from a prominent propertied family of the province, whose daughter he married. Betts never left Albay. A man of means himself, an intelligent and capable businessman who married into a wealthy family, he acquired plantations, real estate, a coal mine and sawmills. Five children were born of his marriage, the eldest Joe, taking over management of the family business and property. Although Betts suffered severe property losses while with the guerrillas in the Albay hills during the Japanese occupation, the family resumed its prominent place in provincial life after the war. In 1957, aged 91, Arlington Betts died.

Source: Gleeck, Lewis E. Jr. Americans on the Philippine Frontiers. Manila: Carmelo & Bauermann, Inc., 1974.

GOVERNOR MANUEL CALLEJA Y MARONILLA Don Manuel is best remembered and written about as an illustrado. He distinguished himself as a lawyer, a Fiscal, a Judge of the Justice of Peace Court, a Governor, a Judge of the People’s Court and a Judge of the Court of First Instance. He was reared in the old school and belonged to it with great honor and distinction. In the discharge of his functions and responsibilities in the various public offices that he held, he was singularly known as an outstanding public servant and a man of the people. As a lawyer, he espoused the caused of the poor and rich, of the privileged and the less privileged. He had a golden heart and a keen mind, both of which he used to advance the cause of his clients in their quest for justice. Because he was an outstanding lawyer who possessed and displayed superior integrity and probity, he deservedly merited the various appointments as Provincial Fiscal

and Judge of the Justice of the Peace Court, the People’s Court and the Court of the First Instance. As Governor-elect of the Province of Albay before World War II and after the war, he served the people with untiring dedication and great sacrifice. He was loved and respected in the barrios and in the towns throughout the province. He is remembered to this day as a loving, caring, selfless public servant. The son of Don Ignacio Calleja and Doña Aguilina Maronilla, Don Manuel was married to Paz Aspillera by whom he had three sons and three daughters, who all measured up exceedingly well to his expectations. The eldest and the youngest of them dedicated their lives to the military service and died for their country in line of duty. The eldest Luis, was in the Death March from Bataan to Capas in World War II. The youngest Ignacio III was a Philippine Military graduate. The three daughters, Alice, Zaling and Nenita and the other son Peping have distinguished themselves in their own way in various occupations and professions in life. But very close to his heart was his son, Pascual, who adored him and had always tried to be that worthy “chip” off the old block. Don Manuel will long live in the memory as the most worthy son of the town of Libon and in the best traditions of the people of Albay.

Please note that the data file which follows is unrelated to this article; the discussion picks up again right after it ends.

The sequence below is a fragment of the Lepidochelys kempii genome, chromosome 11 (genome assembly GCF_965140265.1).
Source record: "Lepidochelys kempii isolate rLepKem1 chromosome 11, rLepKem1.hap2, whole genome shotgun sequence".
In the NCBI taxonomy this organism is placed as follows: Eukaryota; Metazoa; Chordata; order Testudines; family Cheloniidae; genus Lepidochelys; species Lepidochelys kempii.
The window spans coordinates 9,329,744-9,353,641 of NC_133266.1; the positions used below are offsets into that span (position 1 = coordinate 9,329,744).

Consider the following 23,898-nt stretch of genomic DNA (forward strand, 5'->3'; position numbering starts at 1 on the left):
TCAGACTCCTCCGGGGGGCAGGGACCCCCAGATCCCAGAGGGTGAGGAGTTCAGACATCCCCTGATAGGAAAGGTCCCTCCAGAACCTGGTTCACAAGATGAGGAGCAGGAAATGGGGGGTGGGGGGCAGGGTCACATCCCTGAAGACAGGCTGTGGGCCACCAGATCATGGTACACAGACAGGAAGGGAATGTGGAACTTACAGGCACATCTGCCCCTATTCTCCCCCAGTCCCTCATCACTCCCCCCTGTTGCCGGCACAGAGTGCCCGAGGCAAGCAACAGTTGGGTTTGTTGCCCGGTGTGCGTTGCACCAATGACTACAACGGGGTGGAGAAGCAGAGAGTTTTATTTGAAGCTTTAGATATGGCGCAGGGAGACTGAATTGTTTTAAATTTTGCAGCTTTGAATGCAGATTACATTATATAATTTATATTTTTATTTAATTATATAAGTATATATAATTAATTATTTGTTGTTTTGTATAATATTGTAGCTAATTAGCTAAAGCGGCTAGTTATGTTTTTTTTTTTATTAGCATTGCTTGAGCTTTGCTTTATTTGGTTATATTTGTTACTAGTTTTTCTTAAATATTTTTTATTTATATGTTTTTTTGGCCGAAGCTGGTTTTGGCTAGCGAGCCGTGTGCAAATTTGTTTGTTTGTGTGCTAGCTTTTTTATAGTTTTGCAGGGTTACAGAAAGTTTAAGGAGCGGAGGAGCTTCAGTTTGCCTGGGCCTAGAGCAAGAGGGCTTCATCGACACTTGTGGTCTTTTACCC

GOVERNOR NICANOR MARONILLA-SEVA, JR. He belonged to the first batch of who graduated Bachelor of Laws from the Ateneo de Manila where he studied elementary and secondary (1922-1933) and Associate in Arts (Pre-law in 1935). On the year of his graduation, 1939, he passed the bar. Barely 24, he studied at Adamson University graduating Bachelor of Science in Foreign Service in 1948. He was then in military service as Second Lieutenant in the Philippine Army in Camp Murphy since 1939. From 1941 to 1942, he joined the Philippine war campaign during the Second World War in Bataan Peninsula. He was among the war prisoners who joined the Death March and was incarcerated at Capas, Tarlac from 1942 to 1943. After the liberation, he became Judge Advocate assistant to Col. Fred Ruiz Castro in JAGO from 1945 to 1949. Later, he became a prosecutor of Philippine War Crimes Commission from 1949 to 1952. He held government positions first as member of the President’s Complaints and Action Commission (PCAC) in Malacañang